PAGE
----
QUINN: Do you see that celebrities are more aggressive now than they’ve ever been because of the Internet and social media?

DINERMAN: Celebrities have always been very aggressive to protect their rights of publicity. This goes back to something I said before that brand association is a way that celebrities make a lot of their income so they are self interested in protecting their rights of publicity. So I think that there’s not necessarily going to be more litigation but I do think that there will be different kinds of litigation and different kinds of questions. A really interesting example of this was the Samsung Genome Project App that they did on Facebook in connection with the Olympics. This was an app that showed Facebook users how they were connected to Olympians and used names and images of Olympians in the promotion of the app. The California state court found that it was noncommercial speech and thereby protected by the First Amendment. But that kind of application is going to be more common in the future. In this case Samsung had admitted that the purpose of doing this app was to generate more users for their Facebook site. And the court still found that it was noncommercial speech. If you compare that case with the Jordan case you can see that there is confusion as to what is considered commercial speech. Looking at the intent, if the intent is commercial, the Seventh Circuit would have found that it was commercial speech. But since rights of publicity varies from jurisdiction to jurisdiction you might have different outcomes depending on the jurisdiction you’re in.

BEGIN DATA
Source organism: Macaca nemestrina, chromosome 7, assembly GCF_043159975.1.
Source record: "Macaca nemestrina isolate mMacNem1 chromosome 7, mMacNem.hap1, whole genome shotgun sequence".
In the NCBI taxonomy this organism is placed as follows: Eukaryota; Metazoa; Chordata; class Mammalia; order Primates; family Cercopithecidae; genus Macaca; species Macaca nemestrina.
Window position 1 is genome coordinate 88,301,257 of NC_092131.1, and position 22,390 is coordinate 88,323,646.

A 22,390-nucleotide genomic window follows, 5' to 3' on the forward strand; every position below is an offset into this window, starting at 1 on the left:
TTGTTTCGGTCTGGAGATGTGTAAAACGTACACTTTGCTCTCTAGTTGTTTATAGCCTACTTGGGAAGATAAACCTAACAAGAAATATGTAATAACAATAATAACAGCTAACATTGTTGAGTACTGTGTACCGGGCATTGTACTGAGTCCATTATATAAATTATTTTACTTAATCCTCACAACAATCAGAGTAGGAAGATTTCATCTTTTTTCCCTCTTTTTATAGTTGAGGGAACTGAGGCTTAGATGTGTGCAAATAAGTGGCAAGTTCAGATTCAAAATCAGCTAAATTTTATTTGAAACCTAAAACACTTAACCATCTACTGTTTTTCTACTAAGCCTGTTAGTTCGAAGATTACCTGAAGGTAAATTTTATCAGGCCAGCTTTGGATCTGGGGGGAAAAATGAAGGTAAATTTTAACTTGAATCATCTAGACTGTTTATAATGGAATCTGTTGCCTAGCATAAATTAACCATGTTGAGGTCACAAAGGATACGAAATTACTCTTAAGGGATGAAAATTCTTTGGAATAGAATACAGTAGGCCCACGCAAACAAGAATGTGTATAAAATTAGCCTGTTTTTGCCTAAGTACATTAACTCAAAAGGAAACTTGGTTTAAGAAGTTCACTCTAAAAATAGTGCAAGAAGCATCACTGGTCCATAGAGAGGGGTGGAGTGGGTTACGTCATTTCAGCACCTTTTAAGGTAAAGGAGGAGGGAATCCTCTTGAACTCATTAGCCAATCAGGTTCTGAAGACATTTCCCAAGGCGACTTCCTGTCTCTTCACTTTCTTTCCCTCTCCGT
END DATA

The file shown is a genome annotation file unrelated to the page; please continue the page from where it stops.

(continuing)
QUINN: And it’s been quite a while since the Supreme Court has heard one of these cases, right?

DINERMAN: They’ve only heard one of these cases.

QUINN: Yes. And that’s been what, over 30 years ago right?